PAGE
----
Stay in this land for a while, and I will be with you and will bless you. For to you and your descendants I will give all these lands and will confirm the oath I swore to your father Abraham. 4 I will make your descendants as numerous as the stars in the sky and will give them all these lands, and through your offspring all nations on earth will be blessed, 5 because Abraham obeyed me and did everything I required of him, keeping my commands, my decrees and my instructions.” 6 So Isaac stayed in Gerar.
Isaac and Abimelek
1Now there was a famine in the land—besides the previous famine in Abraham’s time—and Isaac went to Abimelek king of the Philistines in Gerar. 2The Lord appeared to Isaac and said, “Do not go down to Egypt; live in the land where I tell you to live. 3Stay in this land for a while, and I will be with you and will bless you. For to you and your descendants I will give all these lands and will confirm the oath I swore to your father Abraham. 4I will make your descendants as numerous as the stars in the sky and will give them all these lands, and through your offspringa all nations on earth will be blessed,b 5because Abraham obeyed me and did everything I required of him, keeping my commands, my decrees and my instructions.” 6So Isaac stayed in Gerar.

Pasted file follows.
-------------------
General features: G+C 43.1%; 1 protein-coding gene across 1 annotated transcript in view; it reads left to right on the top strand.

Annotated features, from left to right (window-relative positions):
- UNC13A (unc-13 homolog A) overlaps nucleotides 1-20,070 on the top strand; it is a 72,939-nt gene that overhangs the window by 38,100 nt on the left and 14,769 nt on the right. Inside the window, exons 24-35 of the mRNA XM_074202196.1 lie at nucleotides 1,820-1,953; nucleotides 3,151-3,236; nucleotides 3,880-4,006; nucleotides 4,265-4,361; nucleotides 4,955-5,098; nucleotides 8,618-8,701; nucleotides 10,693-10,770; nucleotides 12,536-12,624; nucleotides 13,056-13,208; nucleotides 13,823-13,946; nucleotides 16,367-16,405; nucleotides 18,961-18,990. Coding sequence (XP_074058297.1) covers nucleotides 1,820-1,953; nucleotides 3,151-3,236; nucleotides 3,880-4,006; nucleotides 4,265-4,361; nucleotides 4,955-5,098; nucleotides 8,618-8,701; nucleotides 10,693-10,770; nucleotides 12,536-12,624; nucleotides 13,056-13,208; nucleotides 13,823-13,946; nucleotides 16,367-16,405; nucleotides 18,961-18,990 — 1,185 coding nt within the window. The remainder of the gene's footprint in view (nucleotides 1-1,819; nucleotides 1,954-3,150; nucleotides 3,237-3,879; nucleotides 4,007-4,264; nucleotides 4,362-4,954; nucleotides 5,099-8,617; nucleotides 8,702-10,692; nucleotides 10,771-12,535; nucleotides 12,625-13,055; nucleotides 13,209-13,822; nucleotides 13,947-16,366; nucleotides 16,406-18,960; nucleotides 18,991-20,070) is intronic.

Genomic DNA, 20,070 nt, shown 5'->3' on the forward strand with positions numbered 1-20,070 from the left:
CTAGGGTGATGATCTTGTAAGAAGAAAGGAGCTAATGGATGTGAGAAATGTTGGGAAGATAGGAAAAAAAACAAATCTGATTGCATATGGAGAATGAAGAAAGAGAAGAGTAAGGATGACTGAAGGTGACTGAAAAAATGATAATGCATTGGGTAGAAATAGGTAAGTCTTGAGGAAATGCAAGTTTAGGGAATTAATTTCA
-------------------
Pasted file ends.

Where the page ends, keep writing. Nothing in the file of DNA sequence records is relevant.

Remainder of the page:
7When the men of that place asked him about his wife, he said, “She is my sister,” because he was afraid to say, “She is my wife.” He thought, “The men of this place might kill me on account of Rebekah, because she is beautiful.”